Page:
5G telecommunications is coming—which means more demand for cell towers
The next standard for high-speed digital mobile communications is fifth-generation, or “5G,” and it’s coming fast. Across the U.S.A., telecommunications providers are testing the technology and ramping up to deploy it, as soon as the end of the year.
5G telecommunications will speed up digital wireless communications and enable a host of new uses, technologies and applications. Cities in the U.S. are looking forward to implementing 5G and enabling true “smart city” applications. But there are also a host of implications that will have a major impact on neighborhoods, cell phone towers, insurance and telecommunications consumers as well.
You’d do well to learn more about how 5G can affect the telecommunications industry. Let’s look at some of the key components of this exciting new technology.
The promise of 5G
Fifth-generation wireless telecommunications operates in the 2.5 gigahertz (GHz) spectrum band. A higher frequency than current 4G technology, its greatest promise is far higher data transmission rates — as much as 1GB per second indoors and 300 MGB per second outdoors, compared to the current LTE speed on the 4G networks of 50 MGB per second.
5G also offers greater bandwidth than 4G, and faster transmission speeds with less latency. This enables a number of new kinds of applications, from factory automation (being tested by Audi and Ericsson) to real-time 3D imaging. The low-latency capability of 5G will be needed for autonomous, or self-driving, vehicles.
Another 5G application is Massive Machine Type Communications (mMTC). This would enable machine-to-machine and Internet of Things (IoT) applications in 5G networks that will not slow down other telecommunications services.
Verizon and Nokia recently announced success in an experiment of continuous telecommunications connectivity to a vehicle moving among a number of cellular regions in the 28 GHz spectrum.
Other major players in the telecommunications industry, from T-Mobile to AT&T, have also announced that they’re testing and rolling out 5G technology by the end of this calendar year.
And this isn’t restricted to the U.S.A. only! U.K.-based telecommunications network Three is planning trials with handheld device manufacturer Huawei, and plans to invest 125 million pounds, or $161 million USD to roll out 5G in Britain.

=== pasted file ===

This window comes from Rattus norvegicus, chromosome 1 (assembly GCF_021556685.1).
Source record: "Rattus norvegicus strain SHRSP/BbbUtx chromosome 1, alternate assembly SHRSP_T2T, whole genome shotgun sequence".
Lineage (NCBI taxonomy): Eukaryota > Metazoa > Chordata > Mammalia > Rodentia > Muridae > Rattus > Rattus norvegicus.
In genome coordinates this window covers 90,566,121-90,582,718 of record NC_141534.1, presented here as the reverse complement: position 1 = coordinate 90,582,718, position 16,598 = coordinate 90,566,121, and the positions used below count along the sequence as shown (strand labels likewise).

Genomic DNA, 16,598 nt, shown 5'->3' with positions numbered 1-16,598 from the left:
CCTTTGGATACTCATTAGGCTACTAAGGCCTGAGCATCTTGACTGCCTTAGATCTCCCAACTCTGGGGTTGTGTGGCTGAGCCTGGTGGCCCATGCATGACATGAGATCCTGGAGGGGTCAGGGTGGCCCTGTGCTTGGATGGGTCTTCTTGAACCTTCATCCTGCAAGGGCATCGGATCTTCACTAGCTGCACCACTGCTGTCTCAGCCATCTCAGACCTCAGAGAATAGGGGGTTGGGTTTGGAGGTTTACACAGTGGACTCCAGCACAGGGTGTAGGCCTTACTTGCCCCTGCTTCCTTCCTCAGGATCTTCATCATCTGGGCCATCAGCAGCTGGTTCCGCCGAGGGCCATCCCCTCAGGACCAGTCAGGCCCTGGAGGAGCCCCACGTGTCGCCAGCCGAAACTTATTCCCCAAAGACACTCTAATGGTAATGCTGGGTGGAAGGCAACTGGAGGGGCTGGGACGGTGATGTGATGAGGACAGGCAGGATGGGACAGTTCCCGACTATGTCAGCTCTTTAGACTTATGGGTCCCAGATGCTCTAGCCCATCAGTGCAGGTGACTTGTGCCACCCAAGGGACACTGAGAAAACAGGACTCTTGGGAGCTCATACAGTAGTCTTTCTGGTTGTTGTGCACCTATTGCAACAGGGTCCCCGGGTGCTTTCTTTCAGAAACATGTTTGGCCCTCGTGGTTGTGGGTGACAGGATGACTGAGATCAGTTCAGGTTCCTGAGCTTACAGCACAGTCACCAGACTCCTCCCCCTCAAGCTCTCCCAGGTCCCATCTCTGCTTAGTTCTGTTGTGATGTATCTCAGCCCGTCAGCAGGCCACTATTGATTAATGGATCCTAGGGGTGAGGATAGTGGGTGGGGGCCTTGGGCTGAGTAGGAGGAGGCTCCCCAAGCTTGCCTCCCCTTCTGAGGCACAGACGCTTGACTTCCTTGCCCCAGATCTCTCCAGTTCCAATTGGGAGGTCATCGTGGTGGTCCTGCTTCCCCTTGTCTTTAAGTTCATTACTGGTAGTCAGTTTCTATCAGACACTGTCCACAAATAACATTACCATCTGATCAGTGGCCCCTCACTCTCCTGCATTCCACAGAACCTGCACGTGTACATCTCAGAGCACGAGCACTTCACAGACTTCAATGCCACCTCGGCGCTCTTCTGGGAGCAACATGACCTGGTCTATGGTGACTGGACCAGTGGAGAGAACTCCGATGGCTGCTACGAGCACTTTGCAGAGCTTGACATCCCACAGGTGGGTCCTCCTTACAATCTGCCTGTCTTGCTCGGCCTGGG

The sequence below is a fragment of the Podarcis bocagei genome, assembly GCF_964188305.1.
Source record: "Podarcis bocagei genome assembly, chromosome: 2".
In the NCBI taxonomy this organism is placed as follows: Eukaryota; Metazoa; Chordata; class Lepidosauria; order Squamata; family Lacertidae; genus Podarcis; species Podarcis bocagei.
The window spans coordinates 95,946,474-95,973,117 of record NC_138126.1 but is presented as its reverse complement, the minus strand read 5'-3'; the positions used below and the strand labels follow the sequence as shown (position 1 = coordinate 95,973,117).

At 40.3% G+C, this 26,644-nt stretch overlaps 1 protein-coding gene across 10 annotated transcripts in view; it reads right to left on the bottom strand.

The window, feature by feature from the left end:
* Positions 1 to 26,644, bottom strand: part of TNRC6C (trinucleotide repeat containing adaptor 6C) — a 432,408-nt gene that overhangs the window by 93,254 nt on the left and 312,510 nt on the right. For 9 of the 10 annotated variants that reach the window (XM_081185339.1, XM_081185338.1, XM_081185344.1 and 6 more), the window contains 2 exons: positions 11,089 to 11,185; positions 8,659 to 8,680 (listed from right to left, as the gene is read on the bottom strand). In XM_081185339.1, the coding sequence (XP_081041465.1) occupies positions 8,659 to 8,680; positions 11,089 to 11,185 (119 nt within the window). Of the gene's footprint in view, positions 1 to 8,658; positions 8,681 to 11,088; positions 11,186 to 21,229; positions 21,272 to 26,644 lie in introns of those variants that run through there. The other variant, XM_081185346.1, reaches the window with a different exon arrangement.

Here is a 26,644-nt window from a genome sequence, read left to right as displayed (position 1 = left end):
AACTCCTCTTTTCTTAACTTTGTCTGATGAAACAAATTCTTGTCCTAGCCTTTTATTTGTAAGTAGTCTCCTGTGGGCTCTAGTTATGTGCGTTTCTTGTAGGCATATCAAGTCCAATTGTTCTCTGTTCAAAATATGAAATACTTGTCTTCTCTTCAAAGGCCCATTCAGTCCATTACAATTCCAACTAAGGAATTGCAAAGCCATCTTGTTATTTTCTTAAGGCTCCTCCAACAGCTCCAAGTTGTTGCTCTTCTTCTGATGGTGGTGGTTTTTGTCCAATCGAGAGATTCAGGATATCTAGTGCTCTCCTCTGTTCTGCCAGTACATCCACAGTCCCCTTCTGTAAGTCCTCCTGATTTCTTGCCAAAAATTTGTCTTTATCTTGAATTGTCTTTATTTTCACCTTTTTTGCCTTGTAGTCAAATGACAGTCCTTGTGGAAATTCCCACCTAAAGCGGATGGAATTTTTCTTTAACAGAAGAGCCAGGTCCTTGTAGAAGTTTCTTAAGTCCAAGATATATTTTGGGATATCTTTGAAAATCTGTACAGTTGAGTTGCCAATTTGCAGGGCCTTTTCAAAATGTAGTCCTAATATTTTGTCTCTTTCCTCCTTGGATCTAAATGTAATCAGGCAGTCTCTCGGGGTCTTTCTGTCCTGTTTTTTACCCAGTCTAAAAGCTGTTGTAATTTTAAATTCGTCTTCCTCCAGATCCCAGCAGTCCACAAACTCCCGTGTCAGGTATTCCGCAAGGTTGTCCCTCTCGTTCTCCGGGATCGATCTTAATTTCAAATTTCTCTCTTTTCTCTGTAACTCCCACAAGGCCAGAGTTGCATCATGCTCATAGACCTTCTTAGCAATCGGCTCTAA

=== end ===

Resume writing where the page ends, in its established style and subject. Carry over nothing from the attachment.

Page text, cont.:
The downside of 5G
The price for higher speeds and greater bandwidth is less range. Higher-frequency signals tend to travel shorter distances.
The range of a 5G wireless transmitter is as little as a few hundred feet. Some consultants have compared the effective range as no more than a baseball diamond.
This means that deploying 5G as a nationwide telecommunications network will require more cell towers. Different providers are experimenting with mounting short-range, small and unobtrusive transceivers on telephone poles, light standards, trees, even on houses and city busses.
Predictably, this prospect is eliciting opposition from communities and activists. Objections range from the aesthetic impact of thousands of more towers every few hundred feet, to worries about the health effects of higher-frequency waves not only radiating from all these transceivers, but also reflecting from every direction in residential neighborhoods.
The challenge for telecommunications providers
The promise of, and community concerns about, the rapid implementation of 5G networks raise a number of challenges for companies that own or lease cell phone towers.
On the simplest level, the vastly increased numbers of cell towers in every town, city and even rural communities in America will require careful evaluations of the liability implications.
The nature of that liability will also evolve along with the technology. Higher frequencies, different power ratings and more sources of electromagnetic radiation will change the details of the opposition to increased numbers of cell towers in America.
Before jumping onto the 5G bandwagon, talk to USA Telecom Insurance Services about the liability exposure of your cell towers.